Student loan debt is now greater than credit card debt at $1.35 trillion dollars, and is estimated to be growing by more than $2,700 dollars each second. Meanwhile, the Associated Press found that the average young family saddled with student loan debt was spending more on student loans than on groceries. For investors, student loans are important for at least two reasons. First, debt repayment is squeezing consumer spending. Second, student loan debt could swell into an unsustainable bubble, and pop. With debt levels now racing past $1.3 trillion dollars, student loans are quickly becoming a large, sick elephant in the room.
The White House released a report tackling the growing student loan debt problem, audaciously claiming that student loan debt levels are good for the U.S. economy. Of course, the full argument is more nuanced, but trying to paper over student loan debt as "good" seems foolhardy, at best.
The Obama administration correctly noted, however, that college is, or at least can be, a great investment. The on-going changes in the global economy have made a college degree all but a prerequisite for landing a decent paying job. In many, if not most cases, the money spent on a college degree from a reputable university will eventually be paid back in the form or higher earnings.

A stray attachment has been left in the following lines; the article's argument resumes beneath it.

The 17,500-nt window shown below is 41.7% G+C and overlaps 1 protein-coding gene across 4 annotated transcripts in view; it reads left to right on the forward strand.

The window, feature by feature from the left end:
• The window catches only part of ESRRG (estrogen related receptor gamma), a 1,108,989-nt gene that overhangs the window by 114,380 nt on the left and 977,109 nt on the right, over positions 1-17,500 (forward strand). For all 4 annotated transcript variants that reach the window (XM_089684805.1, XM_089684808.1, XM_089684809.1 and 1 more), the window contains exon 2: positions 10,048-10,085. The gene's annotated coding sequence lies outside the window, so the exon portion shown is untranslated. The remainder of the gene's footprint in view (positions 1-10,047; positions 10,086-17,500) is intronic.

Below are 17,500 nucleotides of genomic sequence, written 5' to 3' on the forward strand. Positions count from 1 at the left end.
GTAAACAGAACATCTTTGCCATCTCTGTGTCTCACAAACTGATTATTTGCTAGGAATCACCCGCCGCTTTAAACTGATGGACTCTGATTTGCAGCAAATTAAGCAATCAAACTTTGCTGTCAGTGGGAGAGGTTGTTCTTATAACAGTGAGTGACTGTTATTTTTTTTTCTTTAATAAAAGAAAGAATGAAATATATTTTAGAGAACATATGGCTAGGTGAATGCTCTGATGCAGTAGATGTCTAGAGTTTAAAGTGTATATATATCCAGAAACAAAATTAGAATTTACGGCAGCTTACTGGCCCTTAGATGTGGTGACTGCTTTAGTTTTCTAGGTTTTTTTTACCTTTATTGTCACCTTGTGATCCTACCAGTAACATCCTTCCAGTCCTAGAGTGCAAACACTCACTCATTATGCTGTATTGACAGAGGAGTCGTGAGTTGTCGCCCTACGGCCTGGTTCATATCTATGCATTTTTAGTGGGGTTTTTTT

Still, high student loan debt levels are already beginning to have effect on consumer consumption, which is essential given that about 70% of America's economy is dependent on said consumption. Further, activist investor Bill Ackman has identified student loans as the biggest risk to credit markets.
Student Loans Are Already Impacted consumption
For the economy, student loans are already having an impact on consumer spending. An extensive survey by American Student Assistance uncovered some concerning points regarding student loan repayments and their impact on consumption.
35% of respondents reported difficulties paying for daily necessities
Of those wanting to start small businesses, 61% reported that student loans impacted their ability to do so.
52% reported that student loans affected their ability to make big purchases, such as buying cars.
62% report that they are putting off saving for retirement and investing.
55% reported that they were putting off buying a home.
21% put off marriage, and 28% are delaying starting a family.